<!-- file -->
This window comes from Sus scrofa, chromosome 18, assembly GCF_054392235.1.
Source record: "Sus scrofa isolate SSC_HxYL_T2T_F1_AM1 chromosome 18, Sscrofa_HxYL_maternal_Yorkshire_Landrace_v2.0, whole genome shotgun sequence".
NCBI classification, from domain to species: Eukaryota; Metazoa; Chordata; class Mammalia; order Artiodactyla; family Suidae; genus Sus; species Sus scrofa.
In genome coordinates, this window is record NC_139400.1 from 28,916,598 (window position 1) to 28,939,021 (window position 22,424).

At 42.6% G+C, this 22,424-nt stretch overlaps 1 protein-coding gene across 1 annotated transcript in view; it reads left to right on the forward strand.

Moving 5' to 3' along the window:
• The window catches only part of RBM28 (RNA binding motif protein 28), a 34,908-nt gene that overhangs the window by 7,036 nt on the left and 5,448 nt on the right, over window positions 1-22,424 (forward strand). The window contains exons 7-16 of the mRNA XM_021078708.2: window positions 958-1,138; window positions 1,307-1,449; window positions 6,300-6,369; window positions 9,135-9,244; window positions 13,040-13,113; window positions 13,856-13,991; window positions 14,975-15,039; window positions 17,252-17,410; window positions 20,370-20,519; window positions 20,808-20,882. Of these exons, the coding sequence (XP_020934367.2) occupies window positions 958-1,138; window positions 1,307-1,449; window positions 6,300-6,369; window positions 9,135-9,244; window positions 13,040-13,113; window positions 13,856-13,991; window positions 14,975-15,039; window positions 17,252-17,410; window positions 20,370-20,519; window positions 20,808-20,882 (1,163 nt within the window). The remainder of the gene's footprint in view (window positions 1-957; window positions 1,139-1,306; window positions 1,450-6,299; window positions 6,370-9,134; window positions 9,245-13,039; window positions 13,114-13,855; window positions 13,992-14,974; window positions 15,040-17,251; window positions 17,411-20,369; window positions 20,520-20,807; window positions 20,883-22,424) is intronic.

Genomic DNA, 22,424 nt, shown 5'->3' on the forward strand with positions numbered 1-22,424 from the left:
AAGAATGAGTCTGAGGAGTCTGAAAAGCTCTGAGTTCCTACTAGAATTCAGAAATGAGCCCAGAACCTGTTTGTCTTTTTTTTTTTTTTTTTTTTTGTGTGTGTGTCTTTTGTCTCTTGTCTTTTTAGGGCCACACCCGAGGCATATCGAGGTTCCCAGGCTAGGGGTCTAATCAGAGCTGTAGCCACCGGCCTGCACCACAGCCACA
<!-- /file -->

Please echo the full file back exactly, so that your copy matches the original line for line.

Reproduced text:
This window comes from Sus scrofa, chromosome 18, assembly GCF_054392235.1.
Source record: "Sus scrofa isolate SSC_HxYL_T2T_F1_AM1 chromosome 18, Sscrofa_HxYL_maternal_Yorkshire_Landrace_v2.0, whole genome shotgun sequence".
NCBI classification, from domain to species: Eukaryota; Metazoa; Chordata; class Mammalia; order Artiodactyla; family Suidae; genus Sus; species Sus scrofa.
In genome coordinates, this window is record NC_139400.1 from 28,916,598 (window position 1) to 28,939,021 (window position 22,424).

At 42.6% G+C, this 22,424-nt stretch overlaps 1 protein-coding gene across 1 annotated transcript in view; it reads left to right on the forward strand.

Moving 5' to 3' along the window:
• The window catches only part of RBM28 (RNA binding motif protein 28), a 34,908-nt gene that overhangs the window by 7,036 nt on the left and 5,448 nt on the right, over window positions 1-22,424 (forward strand). The window contains exons 7-16 of the mRNA XM_021078708.2: window positions 958-1,138; window positions 1,307-1,449; window positions 6,300-6,369; window positions 9,135-9,244; window positions 13,040-13,113; window positions 13,856-13,991; window positions 14,975-15,039; window positions 17,252-17,410; window positions 20,370-20,519; window positions 20,808-20,882. Of these exons, the coding sequence (XP_020934367.2) occupies window positions 958-1,138; window positions 1,307-1,449; window positions 6,300-6,369; window positions 9,135-9,244; window positions 13,040-13,113; window positions 13,856-13,991; window positions 14,975-15,039; window positions 17,252-17,410; window positions 20,370-20,519; window positions 20,808-20,882 (1,163 nt within the window). The remainder of the gene's footprint in view (window positions 1-957; window positions 1,139-1,306; window positions 1,450-6,299; window positions 6,370-9,134; window positions 9,245-13,039; window positions 13,114-13,855; window positions 13,992-14,974; window positions 15,040-17,251; window positions 17,411-20,369; window positions 20,520-20,807; window positions 20,883-22,424) is intronic.

Genomic DNA, 22,424 nt, shown 5'->3' on the forward strand with positions numbered 1-22,424 from the left:
AAGAATGAGTCTGAGGAGTCTGAAAAGCTCTGAGTTCCTACTAGAATTCAGAAATGAGCCCAGAACCTGTTTGTCTTTTTTTTTTTTTTTTTTTTTGTGTGTGTGTCTTTTGTCTCTTGTCTTTTTAGGGCCACACCCGAGGCATATCGAGGTTCCCAGGCTAGGGGTCTAATCAGAGCTGTAGCCACCGGCCTGCACCACAGCCACA